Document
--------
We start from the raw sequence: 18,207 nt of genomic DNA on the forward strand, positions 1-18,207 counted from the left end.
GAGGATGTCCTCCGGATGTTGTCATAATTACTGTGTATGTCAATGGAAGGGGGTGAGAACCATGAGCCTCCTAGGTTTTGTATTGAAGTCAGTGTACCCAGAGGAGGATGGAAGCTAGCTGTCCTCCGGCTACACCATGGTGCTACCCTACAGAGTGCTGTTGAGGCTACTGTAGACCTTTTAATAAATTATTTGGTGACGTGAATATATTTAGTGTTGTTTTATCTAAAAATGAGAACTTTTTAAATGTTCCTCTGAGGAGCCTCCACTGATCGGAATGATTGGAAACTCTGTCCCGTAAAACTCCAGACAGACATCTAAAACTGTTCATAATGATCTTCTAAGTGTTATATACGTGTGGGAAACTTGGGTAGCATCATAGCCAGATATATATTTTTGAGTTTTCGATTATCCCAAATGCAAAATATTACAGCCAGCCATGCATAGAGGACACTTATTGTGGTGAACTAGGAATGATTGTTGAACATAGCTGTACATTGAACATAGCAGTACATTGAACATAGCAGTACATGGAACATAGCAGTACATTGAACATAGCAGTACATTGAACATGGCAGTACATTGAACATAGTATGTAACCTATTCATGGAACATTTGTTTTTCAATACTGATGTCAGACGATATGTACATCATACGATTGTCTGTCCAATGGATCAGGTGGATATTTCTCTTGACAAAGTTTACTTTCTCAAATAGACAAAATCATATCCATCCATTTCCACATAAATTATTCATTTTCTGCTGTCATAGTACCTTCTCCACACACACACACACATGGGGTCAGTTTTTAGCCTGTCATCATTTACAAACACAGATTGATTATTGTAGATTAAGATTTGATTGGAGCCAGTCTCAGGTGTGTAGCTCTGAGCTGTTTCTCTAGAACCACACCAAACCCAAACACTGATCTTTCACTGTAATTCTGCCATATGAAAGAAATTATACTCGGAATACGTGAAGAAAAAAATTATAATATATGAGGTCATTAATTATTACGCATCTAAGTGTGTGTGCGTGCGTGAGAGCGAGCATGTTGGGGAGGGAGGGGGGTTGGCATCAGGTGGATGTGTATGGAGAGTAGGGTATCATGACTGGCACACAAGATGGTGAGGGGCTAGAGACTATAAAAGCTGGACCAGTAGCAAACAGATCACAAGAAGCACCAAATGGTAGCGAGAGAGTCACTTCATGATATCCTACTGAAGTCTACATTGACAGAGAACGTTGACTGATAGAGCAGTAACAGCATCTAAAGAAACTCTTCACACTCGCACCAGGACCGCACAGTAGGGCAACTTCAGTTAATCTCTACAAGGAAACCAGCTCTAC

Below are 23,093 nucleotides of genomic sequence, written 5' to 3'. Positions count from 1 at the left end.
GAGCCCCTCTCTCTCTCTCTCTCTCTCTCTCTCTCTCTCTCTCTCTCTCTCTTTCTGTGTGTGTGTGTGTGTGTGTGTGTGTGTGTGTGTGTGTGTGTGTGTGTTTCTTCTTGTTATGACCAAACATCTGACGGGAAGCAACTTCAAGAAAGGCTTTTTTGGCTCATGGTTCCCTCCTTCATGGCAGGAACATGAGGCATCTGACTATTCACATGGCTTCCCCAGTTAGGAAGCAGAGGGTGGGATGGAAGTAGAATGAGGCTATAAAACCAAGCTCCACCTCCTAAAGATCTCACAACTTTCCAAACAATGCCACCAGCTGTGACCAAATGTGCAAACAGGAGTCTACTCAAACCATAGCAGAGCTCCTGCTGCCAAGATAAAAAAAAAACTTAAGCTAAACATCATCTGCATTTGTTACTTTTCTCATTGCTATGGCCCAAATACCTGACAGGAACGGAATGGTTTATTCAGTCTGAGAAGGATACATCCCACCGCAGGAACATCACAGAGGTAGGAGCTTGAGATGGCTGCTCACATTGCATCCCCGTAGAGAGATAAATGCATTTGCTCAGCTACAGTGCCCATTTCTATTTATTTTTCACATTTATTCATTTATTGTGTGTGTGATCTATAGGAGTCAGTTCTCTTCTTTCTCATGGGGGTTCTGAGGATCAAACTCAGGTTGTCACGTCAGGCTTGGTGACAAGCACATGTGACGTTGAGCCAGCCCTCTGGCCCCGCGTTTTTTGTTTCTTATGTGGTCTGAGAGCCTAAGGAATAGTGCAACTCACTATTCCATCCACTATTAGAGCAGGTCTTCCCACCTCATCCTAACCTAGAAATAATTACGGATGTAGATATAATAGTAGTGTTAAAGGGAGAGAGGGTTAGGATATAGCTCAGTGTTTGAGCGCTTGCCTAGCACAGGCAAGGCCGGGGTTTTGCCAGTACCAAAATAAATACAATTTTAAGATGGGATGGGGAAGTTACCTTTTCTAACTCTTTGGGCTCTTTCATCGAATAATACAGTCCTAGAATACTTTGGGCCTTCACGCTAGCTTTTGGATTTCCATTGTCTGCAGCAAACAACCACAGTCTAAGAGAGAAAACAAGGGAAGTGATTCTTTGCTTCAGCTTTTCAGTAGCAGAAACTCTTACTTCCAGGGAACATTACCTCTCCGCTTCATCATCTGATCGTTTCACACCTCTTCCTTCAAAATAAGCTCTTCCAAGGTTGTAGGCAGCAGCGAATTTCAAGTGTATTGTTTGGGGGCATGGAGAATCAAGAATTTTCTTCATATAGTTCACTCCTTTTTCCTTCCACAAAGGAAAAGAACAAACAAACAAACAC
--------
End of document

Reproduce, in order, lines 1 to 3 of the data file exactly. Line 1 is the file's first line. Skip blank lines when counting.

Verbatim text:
We start from the raw sequence: 18,207 nt of genomic DNA on the forward strand, positions 1-18,207 counted from the left end.
GAGGATGTCCTCCGGATGTTGTCATAATTACTGTGTATGTCAATGGAAGGGGGTGAGAACCATGAGCCTCCTAGGTTTTGTATTGAAGTCAGTGTACCCAGAGGAGGATGGAAGCTAGCTGTCCTCCGGCTACACCATGGTGCTACCCTACAGAGTGCTGTTGAGGCTACTGTAGACCTTTTAATAAATTATTTGGTGACGTGAATATATTTAGTGTTGTTTTATCTAAAAATGAGAACTTTTTAAATGTTCCTCTGAGGAGCCTCCACTGATCGGAATGATTGGAAACTCTGTCCCGTAAAACTCCAGACAGACATCTAAAACTGTTCATAATGATCTTCTAAGTGTTATATACGTGTGGGAAACTTGGGTAGCATCATAGCCAGATATATATTTTTGAGTTTTCGATTATCCCAAATGCAAAATATTACAGCCAGCCATGCATAGAGGACACTTATTGTGGTGAACTAGGAATGATTGTTGAACATAGCTGTACATTGAACATAGCAGTACATTGAACATAGCAGTACATGGAACATAGCAGTACATTGAACATAGCAGTACATTGAACATGGCAGTACATTGAACATAGTATGTAACCTATTCATGGAACATTTGTTTTTCAATACTGATGTCAGACGATATGTACATCATACGATTGTCTGTCCAATGGATCAGGTGGATATTTCTCTTGACAAAGTTTACTTTCTCAAATAGACAAAATCATATCCATCCATTTCCACATAAATTATTCATTTTCTGCTGTCATAGTACCTTCTCCACACACACACACACATGGGGTCAGTTTTTAGCCTGTCATCATTTACAAACACAGATTGATTATTGTAGATTAAGATTTGATTGGAGCCAGTCTCAGGTGTGTAGCTCTGAGCTGTTTCTCTAGAACCACACCAAACCCAAACACTGATCTTTCACTGTAATTCTGCCATATGAAAGAAATTATACTCGGAATACGTGAAGAAAAAAATTATAATATATGAGGTCATTAATTATTACGCATCTAAGTGTGTGTGCGTGCGTGAGAGCGAGCATGTTGGGGAGGGAGGGGGGTTGGCATCAGGTGGATGTGTATGGAGAGTAGGGTATCATGACTGGCACACAAGATGGTGAGGGGCTAGAGACTATAAAAGCTGGACCAGTAGCAAACAGATCACAAGAAGCACCAAATGGTAGCGAGAGAGTCACTTCATGATATCCTACTGAAGTCTACATTGACAGAGAACGTTGACTGATAGAGCAGTAACAGCATCTAAAGAAACTCTTCACACTCGCACCAGGACCGCACAGTAGGGCAACTTCAGTTAATCTCTACAAGGAAACCAGCTCTAC

Below are 23,093 nucleotides of genomic sequence, written 5' to 3'. Positions count from 1 at the left end.